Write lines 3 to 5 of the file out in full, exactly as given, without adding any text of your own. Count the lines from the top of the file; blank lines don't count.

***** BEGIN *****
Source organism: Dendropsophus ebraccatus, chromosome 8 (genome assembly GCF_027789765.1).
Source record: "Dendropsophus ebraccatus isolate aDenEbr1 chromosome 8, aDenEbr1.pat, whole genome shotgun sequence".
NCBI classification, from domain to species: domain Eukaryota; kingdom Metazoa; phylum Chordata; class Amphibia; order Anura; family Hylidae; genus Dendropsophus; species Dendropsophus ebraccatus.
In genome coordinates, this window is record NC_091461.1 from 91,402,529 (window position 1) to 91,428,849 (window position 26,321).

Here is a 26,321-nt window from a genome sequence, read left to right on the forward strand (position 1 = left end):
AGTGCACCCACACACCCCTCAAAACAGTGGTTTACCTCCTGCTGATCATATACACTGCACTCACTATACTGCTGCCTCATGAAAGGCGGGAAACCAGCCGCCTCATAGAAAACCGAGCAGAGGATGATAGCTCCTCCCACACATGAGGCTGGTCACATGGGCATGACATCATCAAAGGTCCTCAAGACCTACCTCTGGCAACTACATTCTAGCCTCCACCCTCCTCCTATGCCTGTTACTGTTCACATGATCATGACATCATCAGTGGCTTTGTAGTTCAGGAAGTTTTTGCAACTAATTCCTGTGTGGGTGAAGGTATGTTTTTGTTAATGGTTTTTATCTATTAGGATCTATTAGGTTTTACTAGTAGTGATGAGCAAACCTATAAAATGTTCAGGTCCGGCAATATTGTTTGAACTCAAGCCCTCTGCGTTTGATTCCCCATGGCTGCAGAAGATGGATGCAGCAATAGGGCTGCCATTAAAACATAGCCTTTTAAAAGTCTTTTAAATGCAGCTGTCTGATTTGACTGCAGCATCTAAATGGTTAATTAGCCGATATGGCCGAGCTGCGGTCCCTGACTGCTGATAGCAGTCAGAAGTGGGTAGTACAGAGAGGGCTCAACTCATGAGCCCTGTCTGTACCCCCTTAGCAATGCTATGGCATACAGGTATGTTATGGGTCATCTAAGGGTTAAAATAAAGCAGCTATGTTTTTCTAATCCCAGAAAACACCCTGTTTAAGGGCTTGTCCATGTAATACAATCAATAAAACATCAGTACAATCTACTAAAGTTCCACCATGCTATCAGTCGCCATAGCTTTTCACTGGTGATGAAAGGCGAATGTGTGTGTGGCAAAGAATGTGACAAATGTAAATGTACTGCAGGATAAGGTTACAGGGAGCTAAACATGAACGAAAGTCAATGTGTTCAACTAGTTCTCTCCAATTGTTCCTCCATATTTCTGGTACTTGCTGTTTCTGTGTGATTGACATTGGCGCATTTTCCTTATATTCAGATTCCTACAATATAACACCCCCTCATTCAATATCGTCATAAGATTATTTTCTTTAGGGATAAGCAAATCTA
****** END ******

NCBI classification, from domain to species: domain Eukaryota; kingdom Metazoa; phylum Chordata; class Amphibia; order Anura; family Hylidae; genus Dendropsophus; species Dendropsophus ebraccatus.
In genome coordinates, this window is record NC_091461.1 from 91,402,529 (window position 1) to 91,428,849 (window position 26,321).

Here is a 26,321-nt window from a genome sequence, read left to right on the forward strand (position 1 = left end):